After Buffalo Teachers Federation President Philip Rumore walked away from the bargaining table last week, and then called masses of teachers to a rally at City Hall, Superintendent Kriner Cash presented the district’s proposal to the public.
Rumore has already scheduled a meeting for Oct. 17, when he said he expects to have an agreement for teachers to vote on. If not, he said, they will have to begin exploring other options.
With contract talks coming to an abrupt halt, and the threat of a teacher strike looming, Rumore and Cash met one-on-one last Tuesday in an attempt to reconcile differences. Both emerged and said they would resume talks on Friday, and district officials indicated they were optimistic they could reach a settlement.
At the heart of the negotiations is compensation. The union is focused on salaries while the district says health insurance and other benefits are earnings, too.
The union wants bigger paychecks for teachers to make up for the 12 years they went without a pay bump – although most teachers did receive annual step increases – but the district says it can’t afford the sum the union proposes.
The district’s last proposal included a 10 percent pay hike upon ratification, a 3 percent increase the next year and a one-time bonus of between $2,000 and $7,000 based on seniority. The district also wants to modify the school day and year for added instructional time, and wants teachers to pay 10 percent of their health insurance.
The union has argued that teacher salaries lag behind other districts and that a 10 percent hike is unacceptable considering proposals for a longer day and school year. The union is agreeable to teachers paying a dollar amount toward their health insurance, but not a percentage and not the 10 percent proposed.
These talks are just the latest in what has been an ongoing saga to renew the contract that has spanned a time period marked by significant changes in the economy, education policy and district leadership, including a revolving door of superintendents and School Board members with starkly different priorities. Added to that is the strength of the state’s Taylor Law and Triborough Amendment, which lock public employee contract terms in place until both sides can agree on new ones. Some have argued that gives the union, which now has strong benefits, little incentive to make concessions.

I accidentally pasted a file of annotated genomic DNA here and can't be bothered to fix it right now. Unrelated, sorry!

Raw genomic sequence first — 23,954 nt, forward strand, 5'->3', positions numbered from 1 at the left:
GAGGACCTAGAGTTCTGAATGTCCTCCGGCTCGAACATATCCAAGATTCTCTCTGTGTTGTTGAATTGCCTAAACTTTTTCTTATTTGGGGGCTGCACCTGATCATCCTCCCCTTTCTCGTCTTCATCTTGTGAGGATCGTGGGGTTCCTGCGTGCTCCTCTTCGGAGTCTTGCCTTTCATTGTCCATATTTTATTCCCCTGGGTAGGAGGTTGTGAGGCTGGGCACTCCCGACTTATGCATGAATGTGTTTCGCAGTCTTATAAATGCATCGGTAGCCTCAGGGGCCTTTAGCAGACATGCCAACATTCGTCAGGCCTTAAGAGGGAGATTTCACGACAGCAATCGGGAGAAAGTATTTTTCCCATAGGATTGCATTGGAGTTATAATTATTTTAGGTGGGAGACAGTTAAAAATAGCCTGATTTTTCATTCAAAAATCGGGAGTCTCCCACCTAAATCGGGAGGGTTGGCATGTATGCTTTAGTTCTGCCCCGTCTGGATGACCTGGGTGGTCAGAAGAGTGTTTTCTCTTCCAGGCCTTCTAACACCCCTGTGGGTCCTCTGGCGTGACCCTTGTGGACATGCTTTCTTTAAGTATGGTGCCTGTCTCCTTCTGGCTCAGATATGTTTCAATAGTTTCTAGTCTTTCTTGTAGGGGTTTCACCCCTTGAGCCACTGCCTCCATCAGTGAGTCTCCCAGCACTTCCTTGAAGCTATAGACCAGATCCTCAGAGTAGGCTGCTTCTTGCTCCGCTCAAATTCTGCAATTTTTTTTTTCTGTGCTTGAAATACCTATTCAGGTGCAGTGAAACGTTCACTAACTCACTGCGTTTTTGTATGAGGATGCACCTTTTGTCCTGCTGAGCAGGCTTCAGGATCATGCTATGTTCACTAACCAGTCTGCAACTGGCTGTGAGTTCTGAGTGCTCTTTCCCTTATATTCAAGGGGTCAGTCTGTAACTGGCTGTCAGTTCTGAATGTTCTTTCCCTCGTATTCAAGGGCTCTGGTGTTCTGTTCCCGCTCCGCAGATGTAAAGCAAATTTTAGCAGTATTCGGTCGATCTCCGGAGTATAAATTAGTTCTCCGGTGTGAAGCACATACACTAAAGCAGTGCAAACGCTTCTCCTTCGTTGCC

The school district and union have a long and tumultuous history when it comes to negotiations, one that has regularly included outside mediators and occasionally resulted in illegal strikes that at least once landed Rumore in jail.
It has not been unusual for such talks to drag on for years. But the latest stretch is the longest delay in recent history, in part because of the Buffalo Fiscal Stability Authority’s enactment of a wage freeze just months before the last teacher contract expired in July 2004.
A challenge from unions lingered in the court system for years, well after the freeze was lifted in 2007. The issue was not resolved until 2013 when a federal judge ruled that not only was the freeze justified, but that the district did not need to give teachers credit on the pay scale for the years the freeze was enacted. Rumore has estimated the wage freeze and court ruling cost the typical teacher $81,805.
The verdict sent district and union leaders back to a bargaining table around which much had changed. They brought in a mediator who in August 2013 proposed a new salary scale that would give teachers $18,712 in retroactive pay and salary increases. In exchange, teachers would have to start paying 10 percent toward their health insurance premiums.
Rumore rejected it.
The following year the outside fact-finder issued a new proposal, which Rumore said would be acceptable, but the district rejected. The two parties then worked with a superconciliator – the last step outlined in state law to resolve a contract dispute – but were unable to come to an agreement.